Frankly fabulous - Singers put their stamp on Sinatra's indelible songs at Riverside Inn.

BY FLOYD LAWRENC - hal2001@adelphia.net

Published: July 17. 2008

Locally we've had our share of musical tribute shows, productions that feature performers with a talent for imitating the singer being honored. Subjects have included Patsy Cline, Woody Guthrie, Billie Holiday, Johnny Cash, and Janis Joplin, among others.

It's probably understandable, then, that "My Way: A Musical Tribute to Frank Sinatra" would lead some to expect imitations of the inimitable "Ol' Blue Eyes." Thank goodness that's not the case.

Instead, we're treated to four of Erie's finest singing talents -- Joe Greulich, Colleen Zandbergen, Patrick Thiem and Karen Brennan -- performing about 50 songs associated with Sinatra's career, while putting their own stamp on them.

As they made their initial move onto the stage, each picked up a chorus of "Strangers in the Night," that archetypal doo-be-doo-be-dooo song. I wondered if this was Sinatra's signature song.

By the time the show concluded with a standing ovation for "My Way," I found myself wondering the same thing about many of the songs I'd just heard. After all, the song list included a city medley with "Chicago" and "New York, New York." A summer medley including "Summer Wind." And a "songs for survival" medley with "That's Life."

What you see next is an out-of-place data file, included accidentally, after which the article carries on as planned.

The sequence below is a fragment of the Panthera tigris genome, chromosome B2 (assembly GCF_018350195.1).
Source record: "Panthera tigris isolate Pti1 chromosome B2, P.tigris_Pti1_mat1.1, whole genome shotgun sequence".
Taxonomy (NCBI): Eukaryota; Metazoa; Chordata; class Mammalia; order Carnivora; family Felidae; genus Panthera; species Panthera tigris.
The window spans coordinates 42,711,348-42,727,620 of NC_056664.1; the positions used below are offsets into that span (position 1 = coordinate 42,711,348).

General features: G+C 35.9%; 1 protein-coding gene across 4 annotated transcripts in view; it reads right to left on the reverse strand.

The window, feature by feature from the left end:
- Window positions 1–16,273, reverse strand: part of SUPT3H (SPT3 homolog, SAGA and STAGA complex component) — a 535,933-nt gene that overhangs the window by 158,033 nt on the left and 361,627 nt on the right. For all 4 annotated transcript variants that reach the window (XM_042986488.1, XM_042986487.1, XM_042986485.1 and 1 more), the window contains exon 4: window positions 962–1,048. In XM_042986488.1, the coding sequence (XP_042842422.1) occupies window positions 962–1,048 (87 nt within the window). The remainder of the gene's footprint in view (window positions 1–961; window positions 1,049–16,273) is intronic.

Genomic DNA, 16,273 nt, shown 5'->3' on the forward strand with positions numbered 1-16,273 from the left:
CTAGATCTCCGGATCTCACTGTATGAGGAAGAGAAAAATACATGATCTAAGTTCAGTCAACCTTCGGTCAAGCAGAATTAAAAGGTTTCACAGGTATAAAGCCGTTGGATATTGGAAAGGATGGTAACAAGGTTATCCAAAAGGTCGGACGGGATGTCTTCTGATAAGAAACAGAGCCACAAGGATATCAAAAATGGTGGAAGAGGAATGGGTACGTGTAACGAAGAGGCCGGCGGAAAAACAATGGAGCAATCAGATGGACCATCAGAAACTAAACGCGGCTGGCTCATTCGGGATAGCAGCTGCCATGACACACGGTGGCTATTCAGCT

Well before the concluding "My Way," it dawned on me that, unlike most durable pop singers, Sinatra might be said to have had around a dozen signature songs. I can't name any pop singers who resemble him in this respect.

That's probably why you may find yourself listening to the performers on stage and trying to remember how Sinatra sounded in his treatment of the same songs.

That's precisely how it should be. This is a captivating and immensely entertaining tribute to both Sinatra and the songs

Director Sue Lechner has paced the show well, adding variety with some snappy dance moves. The cast injects humor with flirty behavior. Novelty tunes ("High Hopes," "The Tender Trap") provide a break between lush romantic ballads. Sinatra biography (involving booze and what he called "broads") appears in "One More For the Road," "I Only Have Eyes For You" and many others.

The hard-working cast adroitly alternates between solos, duets and full ensemble numbers. They're very ably backed by musical director Andrew Alesso at piano, Brian Strobel on drums and Mark Miner on bass guitar.

As befits a Sinatra-centered show, the cast is sartorially splendid -- the men in white dinner jackets and the women in cocktail dresses in Act I.

Each voice has its own strengths, and each is wonderfully satisfying, soothing, exciting, playful, or defiant, as demanded by the lyrics.

Amid a setting that suggests a nightclub, the performers occasionally toss out biographical information about Sinatra -- the career-making 1942 performance at Chicago 's Paramount Theater; the recording of more than 1,300 songs; the four marriages and numerous affairs.

We've heard it all before. But we can never hear too much of this wonderful music.


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